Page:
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The pace of city level house price inflation is slowing with growth in the year to August 2016 running at 8.2%. The 20 city index recorded its lowest level of quarterly growth (1.9%) for 6 months as a seasonal lull in market activity and weaker demand post Brexit and the March Stamp Duty change reduce the upward momentum of house price growth
Bristol continues to register the fastest rate of annual growth (13.1%) followed by London (10.4%) but the trend in these cities is towards slower growth. A similar trend is evident across most cities located in southern England including Cambridge, Oxford and Bournemouth where annual growth has slowed in the last few months.
Cambridge has registered the fastest deceleration in growth from an annual rate of 16% in March 2016 to just 6% today as affordability pressures and weaker investor demand impact growth.
London growth heading to 6% by year end
London has registered a modest 0.9% increase in house prices over the last three months, more than half the average quarterly growth rate over the last 12 months (1.9%) – if this trend continues, as seems highly likely, then house price growth in the capital will be running at c.6% per annum by the year end and on course for low single digit growth by spring 2017. Record unaffordability, tax changes that impact investor demand and high stamp duty costs are all combining to reduce market activity in the face of rising supply.
Inner London has lowest growth and recent falls
A more granular view on London reveals the lowest rates of annual growth in the highest value, inner London boroughs - Kensington & Chelsea (0.2%), Hammersmith and Fulham (1.0%), Westminster (1.8%), Wandsworth (4.1%) and Camden (4.4%). Most of these areas have been registering small price falls over recent months and further single digit falls are likely in the months ahead as pricing levels re-align to what buyers are prepared to pay.
London not a single housing market
It is dangerous to view London as a single housing market - the highest rates of house price growth remain in the outer London boroughs of Barking and Dagenham (16.2%) and Havering (14.6%) where average house prices are 30% lower than the London average. Affordability is running out fast in these markets which have significantly out-performed central London for the last 2 years and single digit growth awaits in the months ahead.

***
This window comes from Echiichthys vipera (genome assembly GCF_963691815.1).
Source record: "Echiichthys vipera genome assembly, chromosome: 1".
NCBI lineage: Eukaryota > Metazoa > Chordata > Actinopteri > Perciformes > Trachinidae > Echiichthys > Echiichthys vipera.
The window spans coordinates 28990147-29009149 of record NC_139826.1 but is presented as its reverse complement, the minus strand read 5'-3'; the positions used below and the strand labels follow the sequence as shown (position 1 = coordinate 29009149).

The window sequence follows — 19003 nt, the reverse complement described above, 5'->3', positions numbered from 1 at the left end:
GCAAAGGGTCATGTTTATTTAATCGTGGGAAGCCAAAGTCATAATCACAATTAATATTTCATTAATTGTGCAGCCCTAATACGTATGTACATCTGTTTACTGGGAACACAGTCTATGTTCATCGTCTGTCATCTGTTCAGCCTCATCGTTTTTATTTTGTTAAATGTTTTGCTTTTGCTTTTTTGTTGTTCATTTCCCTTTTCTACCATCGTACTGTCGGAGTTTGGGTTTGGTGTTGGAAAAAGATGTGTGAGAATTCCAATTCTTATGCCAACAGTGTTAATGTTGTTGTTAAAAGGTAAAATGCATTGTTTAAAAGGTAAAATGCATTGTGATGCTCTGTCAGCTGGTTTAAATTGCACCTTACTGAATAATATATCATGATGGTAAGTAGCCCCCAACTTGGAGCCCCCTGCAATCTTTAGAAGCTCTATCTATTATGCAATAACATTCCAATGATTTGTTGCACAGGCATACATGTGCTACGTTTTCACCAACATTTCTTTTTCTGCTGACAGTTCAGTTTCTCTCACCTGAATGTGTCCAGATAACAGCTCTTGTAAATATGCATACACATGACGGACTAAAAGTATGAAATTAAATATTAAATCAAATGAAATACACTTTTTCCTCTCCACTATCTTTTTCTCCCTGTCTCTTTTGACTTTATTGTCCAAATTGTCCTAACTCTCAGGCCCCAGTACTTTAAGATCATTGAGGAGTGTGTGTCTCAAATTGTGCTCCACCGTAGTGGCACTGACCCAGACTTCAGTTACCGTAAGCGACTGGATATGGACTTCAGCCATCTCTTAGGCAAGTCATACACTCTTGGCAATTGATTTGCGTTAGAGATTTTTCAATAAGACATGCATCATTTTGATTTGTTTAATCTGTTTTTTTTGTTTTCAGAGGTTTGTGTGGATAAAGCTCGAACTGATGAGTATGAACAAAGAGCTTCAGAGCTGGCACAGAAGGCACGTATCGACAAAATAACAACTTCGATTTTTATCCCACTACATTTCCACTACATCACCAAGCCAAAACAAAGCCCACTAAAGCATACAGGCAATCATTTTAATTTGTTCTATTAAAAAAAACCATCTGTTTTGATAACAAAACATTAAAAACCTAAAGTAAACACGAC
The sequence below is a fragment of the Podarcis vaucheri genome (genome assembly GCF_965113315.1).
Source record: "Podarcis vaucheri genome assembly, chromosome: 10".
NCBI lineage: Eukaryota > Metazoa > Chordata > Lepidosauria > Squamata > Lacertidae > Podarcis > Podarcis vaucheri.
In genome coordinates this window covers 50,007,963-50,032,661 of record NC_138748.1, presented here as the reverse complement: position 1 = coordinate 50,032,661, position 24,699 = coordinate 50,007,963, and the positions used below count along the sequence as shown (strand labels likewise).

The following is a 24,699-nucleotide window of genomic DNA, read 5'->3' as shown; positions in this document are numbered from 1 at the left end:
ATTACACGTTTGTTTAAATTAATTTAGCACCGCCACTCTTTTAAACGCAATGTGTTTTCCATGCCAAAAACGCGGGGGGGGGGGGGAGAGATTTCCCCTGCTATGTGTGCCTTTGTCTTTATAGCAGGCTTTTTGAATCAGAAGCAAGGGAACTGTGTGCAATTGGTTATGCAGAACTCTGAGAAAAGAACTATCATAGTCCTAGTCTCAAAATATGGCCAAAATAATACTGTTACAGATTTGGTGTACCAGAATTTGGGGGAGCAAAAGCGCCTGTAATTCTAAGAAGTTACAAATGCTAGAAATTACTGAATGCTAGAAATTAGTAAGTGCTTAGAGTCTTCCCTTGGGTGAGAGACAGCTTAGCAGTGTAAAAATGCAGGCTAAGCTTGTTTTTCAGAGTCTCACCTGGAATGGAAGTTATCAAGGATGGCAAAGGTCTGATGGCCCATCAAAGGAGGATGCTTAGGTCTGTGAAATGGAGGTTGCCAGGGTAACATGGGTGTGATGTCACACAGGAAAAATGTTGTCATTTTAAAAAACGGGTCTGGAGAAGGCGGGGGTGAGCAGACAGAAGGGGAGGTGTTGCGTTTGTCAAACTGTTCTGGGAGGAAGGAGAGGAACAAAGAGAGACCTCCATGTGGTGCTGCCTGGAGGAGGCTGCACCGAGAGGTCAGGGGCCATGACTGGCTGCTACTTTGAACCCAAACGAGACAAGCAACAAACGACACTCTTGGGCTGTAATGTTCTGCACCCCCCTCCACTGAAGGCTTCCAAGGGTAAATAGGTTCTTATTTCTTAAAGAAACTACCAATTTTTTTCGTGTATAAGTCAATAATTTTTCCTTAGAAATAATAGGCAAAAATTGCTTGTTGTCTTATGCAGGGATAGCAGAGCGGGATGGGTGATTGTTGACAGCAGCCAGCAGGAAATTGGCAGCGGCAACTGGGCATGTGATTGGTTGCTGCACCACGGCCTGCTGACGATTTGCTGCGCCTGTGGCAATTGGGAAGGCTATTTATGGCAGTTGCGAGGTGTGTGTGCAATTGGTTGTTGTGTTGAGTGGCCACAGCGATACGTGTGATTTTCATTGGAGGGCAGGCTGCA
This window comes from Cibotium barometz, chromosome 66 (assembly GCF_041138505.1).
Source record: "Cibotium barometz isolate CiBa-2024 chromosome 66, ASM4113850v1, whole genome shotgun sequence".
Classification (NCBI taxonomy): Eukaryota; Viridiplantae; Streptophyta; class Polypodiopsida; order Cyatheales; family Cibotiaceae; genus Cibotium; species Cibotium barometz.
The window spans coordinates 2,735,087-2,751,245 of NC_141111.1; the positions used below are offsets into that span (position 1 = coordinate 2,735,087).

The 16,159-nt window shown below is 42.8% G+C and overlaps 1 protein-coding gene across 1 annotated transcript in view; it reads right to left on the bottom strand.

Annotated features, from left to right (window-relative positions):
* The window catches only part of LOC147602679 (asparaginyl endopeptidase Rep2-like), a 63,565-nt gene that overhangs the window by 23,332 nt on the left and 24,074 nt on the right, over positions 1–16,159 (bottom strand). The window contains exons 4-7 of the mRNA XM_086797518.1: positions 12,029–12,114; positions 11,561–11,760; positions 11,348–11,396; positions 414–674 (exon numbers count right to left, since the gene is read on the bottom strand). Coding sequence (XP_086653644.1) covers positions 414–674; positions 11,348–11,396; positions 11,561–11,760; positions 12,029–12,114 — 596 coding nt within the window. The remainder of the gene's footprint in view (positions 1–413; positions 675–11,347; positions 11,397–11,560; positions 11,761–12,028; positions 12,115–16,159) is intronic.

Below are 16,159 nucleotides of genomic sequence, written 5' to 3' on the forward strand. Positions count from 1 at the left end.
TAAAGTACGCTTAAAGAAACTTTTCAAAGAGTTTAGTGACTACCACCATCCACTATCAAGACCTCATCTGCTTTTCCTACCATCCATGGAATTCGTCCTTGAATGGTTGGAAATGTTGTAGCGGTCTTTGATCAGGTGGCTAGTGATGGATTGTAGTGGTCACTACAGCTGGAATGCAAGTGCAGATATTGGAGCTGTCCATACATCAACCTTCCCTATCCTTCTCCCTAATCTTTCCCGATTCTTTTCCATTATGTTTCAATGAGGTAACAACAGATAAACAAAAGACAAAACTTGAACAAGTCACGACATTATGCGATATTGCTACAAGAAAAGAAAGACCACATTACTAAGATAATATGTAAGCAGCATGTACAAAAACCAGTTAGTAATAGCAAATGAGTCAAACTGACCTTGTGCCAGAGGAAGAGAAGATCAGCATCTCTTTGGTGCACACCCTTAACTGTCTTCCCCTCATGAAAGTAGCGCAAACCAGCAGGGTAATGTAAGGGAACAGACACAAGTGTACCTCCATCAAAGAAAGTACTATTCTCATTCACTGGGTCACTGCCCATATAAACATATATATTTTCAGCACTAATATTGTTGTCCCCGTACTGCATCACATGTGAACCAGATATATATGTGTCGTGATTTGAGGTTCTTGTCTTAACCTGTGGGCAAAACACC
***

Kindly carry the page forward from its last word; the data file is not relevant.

Liverpool sees fastest growth in last 3 months
While house prices in London and other southern cities have been rising consistently for approaching 8 years, supported by strong investor demand and low mortgage rates, there are several cities where the recovery has been more short-lived. The city housing markets with the strongest underlying rates of growth remain those that have some of the lowest prices and where the pick-up in prices has been running for the shortest period of time. Liverpool and Glasgow have recorded the fastest growth in the last three months where average house prices of £114,000 are around half the price of the 20 city average (£239,400).
Aberdeen price falls starting to reverse
Other regional cities such as Birmingham, Edinburgh and Aberdeen have posted house price increases of more than 2% in the last quarter, all above the 20 city average over the same period (1.9%). This something of a turnaround for Aberdeen where average prices fell by £20,000 or 10% since July 2015 but where they have rebounded in the last quarter now the impact of the falling oil prices has been priced into capital values.
HPI runs at +1.8% as the rate of price inflation continues to lose momentum. Price growth weakens across southern England, hitting high priced cities more than others. These higher prices have resulted in fewer buyers. The net result is weaker demand, lower price growth and, in some areas, price falls. The income to buy across the three most expensive cities has fallen 5% since 2016.
UK city house price inflation is registering +1.7%. Glasgow leads on house price growth at +5.1%, the lowest growth rate of the best performing city since 2012. London is the slowest growing city with growth registering at -0.5%.
Weaker market conditions mean cities house price inflation has slowed to 1.7%. As affordability pressures grow, London's weak growth spreads across southern England. Sales volumes in southern cities are 13% lower than in 2015. Conversely, sales volumes are 19% higher than 2015 in regional cities. The cities registering the highest rate of growth at present are those where recovery in prices since 2008 has been weakest.
House price inflation is currently sitting at +2.8% annually, with growth ranging from +6.8% in Leicester to +0.2% in Cambridge. Prices are up 17% in two regional cities since the Brexit vote, and growth in London rises to +0.4%.